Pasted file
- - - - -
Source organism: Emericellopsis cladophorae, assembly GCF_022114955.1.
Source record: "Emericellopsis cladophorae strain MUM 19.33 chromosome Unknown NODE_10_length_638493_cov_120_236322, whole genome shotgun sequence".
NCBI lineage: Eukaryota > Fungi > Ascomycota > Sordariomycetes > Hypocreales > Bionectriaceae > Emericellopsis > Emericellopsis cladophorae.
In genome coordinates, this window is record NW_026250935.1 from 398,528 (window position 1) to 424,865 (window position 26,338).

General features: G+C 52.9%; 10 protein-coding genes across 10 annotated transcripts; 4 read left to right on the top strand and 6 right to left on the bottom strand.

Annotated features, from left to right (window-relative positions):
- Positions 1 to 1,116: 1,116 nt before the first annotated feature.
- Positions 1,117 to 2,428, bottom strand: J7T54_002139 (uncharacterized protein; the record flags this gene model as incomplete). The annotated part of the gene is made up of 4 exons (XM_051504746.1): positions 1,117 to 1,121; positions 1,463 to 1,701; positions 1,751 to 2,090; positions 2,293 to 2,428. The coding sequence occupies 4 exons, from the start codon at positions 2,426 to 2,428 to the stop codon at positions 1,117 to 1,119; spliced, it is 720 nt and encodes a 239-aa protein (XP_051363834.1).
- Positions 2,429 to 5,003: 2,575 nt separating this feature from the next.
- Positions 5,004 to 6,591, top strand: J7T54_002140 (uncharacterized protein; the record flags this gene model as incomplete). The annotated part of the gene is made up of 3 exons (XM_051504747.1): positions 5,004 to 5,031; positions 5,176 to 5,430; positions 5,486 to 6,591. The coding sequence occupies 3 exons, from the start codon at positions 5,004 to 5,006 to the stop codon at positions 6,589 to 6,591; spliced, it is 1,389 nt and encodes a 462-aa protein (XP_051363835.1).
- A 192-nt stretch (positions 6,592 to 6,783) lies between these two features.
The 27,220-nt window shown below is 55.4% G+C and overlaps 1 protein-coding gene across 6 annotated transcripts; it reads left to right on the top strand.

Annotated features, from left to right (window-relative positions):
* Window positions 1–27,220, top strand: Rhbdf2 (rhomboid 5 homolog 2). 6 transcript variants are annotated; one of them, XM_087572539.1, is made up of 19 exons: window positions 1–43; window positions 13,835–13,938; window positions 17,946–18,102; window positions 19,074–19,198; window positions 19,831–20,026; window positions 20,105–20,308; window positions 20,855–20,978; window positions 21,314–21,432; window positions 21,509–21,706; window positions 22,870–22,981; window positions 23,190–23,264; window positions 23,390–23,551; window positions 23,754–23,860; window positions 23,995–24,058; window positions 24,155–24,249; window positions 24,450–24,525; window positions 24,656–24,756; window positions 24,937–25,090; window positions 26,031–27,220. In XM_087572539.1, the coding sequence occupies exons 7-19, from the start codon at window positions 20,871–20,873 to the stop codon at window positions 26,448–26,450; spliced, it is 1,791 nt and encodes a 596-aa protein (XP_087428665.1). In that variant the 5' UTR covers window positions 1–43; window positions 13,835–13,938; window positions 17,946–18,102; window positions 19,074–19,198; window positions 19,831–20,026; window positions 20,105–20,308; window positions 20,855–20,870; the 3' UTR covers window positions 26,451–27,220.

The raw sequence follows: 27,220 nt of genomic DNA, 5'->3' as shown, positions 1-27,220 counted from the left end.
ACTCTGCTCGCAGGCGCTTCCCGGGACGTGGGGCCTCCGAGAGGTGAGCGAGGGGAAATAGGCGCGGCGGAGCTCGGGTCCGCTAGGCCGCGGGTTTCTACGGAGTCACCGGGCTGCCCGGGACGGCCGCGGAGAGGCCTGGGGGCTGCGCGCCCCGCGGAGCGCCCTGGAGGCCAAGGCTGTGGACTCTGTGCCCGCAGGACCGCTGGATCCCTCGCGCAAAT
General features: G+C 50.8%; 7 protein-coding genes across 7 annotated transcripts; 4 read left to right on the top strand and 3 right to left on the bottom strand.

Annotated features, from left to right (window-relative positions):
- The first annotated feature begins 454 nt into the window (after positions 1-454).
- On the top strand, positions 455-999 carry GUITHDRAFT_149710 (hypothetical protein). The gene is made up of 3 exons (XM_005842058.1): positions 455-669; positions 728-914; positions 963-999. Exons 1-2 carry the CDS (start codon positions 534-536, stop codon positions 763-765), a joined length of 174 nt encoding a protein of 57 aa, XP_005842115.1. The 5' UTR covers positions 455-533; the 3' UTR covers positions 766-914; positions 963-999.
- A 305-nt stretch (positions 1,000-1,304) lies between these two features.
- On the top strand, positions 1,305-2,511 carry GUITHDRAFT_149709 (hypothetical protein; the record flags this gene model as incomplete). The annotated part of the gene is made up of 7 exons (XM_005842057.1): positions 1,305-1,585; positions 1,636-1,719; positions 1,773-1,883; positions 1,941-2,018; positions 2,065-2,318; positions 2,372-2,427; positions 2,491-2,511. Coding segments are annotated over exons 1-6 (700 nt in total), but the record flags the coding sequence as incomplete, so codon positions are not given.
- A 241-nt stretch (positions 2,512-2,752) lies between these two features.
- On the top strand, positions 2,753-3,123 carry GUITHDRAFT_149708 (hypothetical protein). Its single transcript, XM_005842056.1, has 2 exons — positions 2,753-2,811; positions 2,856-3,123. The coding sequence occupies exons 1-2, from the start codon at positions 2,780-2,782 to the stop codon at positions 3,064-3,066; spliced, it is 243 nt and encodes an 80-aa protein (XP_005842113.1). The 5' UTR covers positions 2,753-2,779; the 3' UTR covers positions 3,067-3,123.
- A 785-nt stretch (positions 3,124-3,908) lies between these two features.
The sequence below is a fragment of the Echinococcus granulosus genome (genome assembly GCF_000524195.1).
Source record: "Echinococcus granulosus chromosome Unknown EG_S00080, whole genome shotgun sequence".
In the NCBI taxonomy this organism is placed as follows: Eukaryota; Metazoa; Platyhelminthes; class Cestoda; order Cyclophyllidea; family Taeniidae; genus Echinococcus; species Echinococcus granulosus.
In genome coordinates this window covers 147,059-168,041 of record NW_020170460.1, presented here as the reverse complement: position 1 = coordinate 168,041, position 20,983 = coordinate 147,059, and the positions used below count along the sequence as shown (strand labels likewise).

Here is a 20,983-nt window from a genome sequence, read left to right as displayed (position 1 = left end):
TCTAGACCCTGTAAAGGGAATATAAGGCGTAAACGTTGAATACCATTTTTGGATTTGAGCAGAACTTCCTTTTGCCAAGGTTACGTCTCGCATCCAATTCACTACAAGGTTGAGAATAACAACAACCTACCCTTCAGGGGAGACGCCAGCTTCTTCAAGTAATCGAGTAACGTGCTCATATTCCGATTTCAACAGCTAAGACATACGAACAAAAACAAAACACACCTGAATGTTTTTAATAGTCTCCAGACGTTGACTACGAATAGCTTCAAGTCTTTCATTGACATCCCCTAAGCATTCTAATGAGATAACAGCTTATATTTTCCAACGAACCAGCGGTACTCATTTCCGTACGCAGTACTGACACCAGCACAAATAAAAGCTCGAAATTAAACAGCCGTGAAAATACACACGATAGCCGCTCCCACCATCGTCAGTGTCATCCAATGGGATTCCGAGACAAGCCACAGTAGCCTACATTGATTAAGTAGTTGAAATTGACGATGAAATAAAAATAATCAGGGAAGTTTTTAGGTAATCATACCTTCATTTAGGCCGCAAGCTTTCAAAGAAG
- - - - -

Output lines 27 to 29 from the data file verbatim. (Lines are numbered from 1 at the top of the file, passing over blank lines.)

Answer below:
Source record: "Echinococcus granulosus chromosome Unknown EG_S00080, whole genome shotgun sequence".
In the NCBI taxonomy this organism is placed as follows: Eukaryota; Metazoa; Platyhelminthes; class Cestoda; order Cyclophyllidea; family Taeniidae; genus Echinococcus; species Echinococcus granulosus.
In genome coordinates this window covers 147,059-168,041 of record NW_020170460.1, presented here as the reverse complement: position 1 = coordinate 168,041, position 20,983 = coordinate 147,059, and the positions used below count along the sequence as shown (strand labels likewise).